Instead of stating facts essential to establish that defendant did exercise the required diligence in order to discover such new evidence in time for use on the trial, there are stated in his affidavit only his conclusions, —

"That before said trial the affiant used due diligence to obtain all the testimony necessary to support the issue on his part; but upon and after diligent search was unable to learn and did not know that all of said parties above named and whose affidavits are attached were material witnesses or knew anything about the plaintiff or his physical condition, and was unable to obtain the evidence which he is informed and believes he can prove by said witnesses. That he was unable to produce any witnesses to the facts aforesaid on the former trial; that he made diligent search and inquiry for a witness and evidence to prove the said facts, but could find or learn of no one by whom said facts could be proved, and that the affiant did not know of any of said witnesses or of their knowing of these facts until about the day on which said affidavits were procured or after the trial and judgment in the aforesaid case."

These general assertions of defendant's conclusions without a sworn statement of facts as to what he did or had done for him in order to discover the alleged new evidence were not sufficient to warrant a determination by the court that he had used the required diligence before the trial. Consequently, defendant's motion for a new trial should have been denied by the court. Edmister v. Garrison, supra; Jalie v. Cardinal, 35 Wis. 118, 125; Scott v. Hobe, supra; Kurtz v. Jelleff, 104 Wis. 27, 80 N.W. 41; Lewis v. Newton, 93 Wis. 405, 67 N.W. 724; Johnson v. Goult, 106 Wis. 247, 82 N.W. 139; Weichman v. Kast, supra; Belt Line Realty Co. v. Dick, 202 Wis. 608, 233 N.W. 762; Toledo Scale Co. v. Colleran, 212 Wis. 502, 250 N.W. 377; Will of Kintopp, 250 Wis. 381, 387, 27 N.W.2d 481.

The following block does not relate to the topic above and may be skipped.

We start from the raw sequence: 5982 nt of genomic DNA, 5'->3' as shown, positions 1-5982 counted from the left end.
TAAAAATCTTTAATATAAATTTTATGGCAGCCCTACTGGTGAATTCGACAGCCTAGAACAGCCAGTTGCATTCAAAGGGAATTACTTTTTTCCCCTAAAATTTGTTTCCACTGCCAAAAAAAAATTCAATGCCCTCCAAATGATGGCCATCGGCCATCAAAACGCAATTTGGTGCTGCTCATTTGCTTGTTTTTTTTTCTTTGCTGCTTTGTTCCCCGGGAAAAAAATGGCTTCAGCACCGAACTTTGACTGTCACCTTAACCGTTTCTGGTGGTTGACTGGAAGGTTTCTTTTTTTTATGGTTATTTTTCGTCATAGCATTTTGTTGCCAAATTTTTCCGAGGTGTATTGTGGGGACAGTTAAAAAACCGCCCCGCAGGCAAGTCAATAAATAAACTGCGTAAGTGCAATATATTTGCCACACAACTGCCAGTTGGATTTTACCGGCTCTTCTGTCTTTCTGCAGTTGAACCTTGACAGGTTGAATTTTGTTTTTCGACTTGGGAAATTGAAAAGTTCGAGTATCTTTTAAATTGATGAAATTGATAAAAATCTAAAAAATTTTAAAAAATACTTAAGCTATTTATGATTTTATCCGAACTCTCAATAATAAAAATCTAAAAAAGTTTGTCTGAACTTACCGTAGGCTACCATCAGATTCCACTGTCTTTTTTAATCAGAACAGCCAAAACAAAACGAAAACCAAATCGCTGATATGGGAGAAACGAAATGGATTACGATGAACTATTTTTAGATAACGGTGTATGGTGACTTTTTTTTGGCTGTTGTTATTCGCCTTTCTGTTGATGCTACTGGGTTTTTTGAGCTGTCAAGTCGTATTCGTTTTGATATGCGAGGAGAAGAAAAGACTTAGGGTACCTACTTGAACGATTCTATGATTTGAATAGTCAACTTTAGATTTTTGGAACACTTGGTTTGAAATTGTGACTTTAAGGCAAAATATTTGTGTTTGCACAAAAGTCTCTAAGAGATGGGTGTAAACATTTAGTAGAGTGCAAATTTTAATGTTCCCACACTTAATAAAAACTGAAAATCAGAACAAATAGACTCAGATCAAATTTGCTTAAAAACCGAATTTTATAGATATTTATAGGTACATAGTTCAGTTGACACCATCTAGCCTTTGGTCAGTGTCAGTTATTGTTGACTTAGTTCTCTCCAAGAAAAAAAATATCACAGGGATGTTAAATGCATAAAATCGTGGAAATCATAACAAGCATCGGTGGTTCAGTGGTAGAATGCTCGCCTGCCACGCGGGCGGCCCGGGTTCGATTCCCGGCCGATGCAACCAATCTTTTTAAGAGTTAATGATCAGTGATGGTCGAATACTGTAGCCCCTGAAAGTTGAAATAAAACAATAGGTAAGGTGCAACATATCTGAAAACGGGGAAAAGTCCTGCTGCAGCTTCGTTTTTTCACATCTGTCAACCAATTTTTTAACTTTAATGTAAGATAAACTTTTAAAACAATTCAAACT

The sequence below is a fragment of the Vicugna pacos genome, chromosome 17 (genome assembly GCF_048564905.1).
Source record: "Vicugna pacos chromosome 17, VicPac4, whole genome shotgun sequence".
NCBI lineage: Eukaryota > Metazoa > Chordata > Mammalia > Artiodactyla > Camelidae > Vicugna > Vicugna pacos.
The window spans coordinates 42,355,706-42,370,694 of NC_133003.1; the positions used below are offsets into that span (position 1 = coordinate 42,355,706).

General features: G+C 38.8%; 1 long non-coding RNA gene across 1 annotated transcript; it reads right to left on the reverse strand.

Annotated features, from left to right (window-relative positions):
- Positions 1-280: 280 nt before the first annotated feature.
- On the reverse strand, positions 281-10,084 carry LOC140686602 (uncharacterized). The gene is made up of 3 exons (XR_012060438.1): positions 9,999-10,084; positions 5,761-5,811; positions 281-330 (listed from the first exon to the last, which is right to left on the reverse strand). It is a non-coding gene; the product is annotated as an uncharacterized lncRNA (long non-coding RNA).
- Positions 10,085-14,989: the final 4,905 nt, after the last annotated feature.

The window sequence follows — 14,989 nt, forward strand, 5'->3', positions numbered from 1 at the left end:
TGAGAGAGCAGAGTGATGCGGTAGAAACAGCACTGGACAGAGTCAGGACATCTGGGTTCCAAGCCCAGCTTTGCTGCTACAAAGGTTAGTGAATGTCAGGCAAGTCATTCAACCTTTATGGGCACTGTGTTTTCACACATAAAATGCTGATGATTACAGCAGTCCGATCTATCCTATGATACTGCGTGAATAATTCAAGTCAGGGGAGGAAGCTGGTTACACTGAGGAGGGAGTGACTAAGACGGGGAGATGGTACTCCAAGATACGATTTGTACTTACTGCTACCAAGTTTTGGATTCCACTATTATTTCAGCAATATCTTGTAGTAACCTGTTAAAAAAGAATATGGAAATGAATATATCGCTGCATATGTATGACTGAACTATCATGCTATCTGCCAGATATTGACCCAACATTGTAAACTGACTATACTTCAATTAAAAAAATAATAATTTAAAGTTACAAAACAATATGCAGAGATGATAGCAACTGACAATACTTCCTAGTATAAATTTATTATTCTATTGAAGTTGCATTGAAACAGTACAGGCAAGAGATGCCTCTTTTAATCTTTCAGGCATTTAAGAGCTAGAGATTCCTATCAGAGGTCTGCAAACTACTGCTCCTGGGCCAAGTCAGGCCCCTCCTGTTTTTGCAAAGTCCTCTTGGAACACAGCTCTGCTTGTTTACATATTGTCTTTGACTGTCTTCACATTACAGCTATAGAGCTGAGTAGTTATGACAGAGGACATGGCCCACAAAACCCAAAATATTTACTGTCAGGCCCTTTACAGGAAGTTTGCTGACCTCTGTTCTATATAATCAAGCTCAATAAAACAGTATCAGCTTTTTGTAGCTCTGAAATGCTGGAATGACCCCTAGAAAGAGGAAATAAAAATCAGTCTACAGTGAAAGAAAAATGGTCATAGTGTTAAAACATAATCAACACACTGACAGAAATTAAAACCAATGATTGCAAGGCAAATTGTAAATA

In the decision granting the new trial the trial court finally stated, —

"Never before in this court's experience has there been such outright perjury and false swearing committed as in this case. . . . If the jury believes the testimony that will undoubtedly be presented by the defendants on the new trial, there will undoubtedly be a different result. If, on the other hand, the jury should believe that these new witnesses are wilfully testifying falsely, they will find it less difficult to arrive at a proper verdict. One thing is certain, and that is that perjury and false swearing has been indulged in by several witnesses in this case, and a new trial may have the wholesome effect of enabling the court and the proper law-enforcement officers to ascertain which of the witnesses have been guilty of wilful perjury and false swearing. On the other hand, it may also vindicate the truthful witnesses, whose testimony is now under a cloud because of false statements made by others. The court is of the opinion, therefore, that a new trial should be granted on the ground of newly discovered evidence."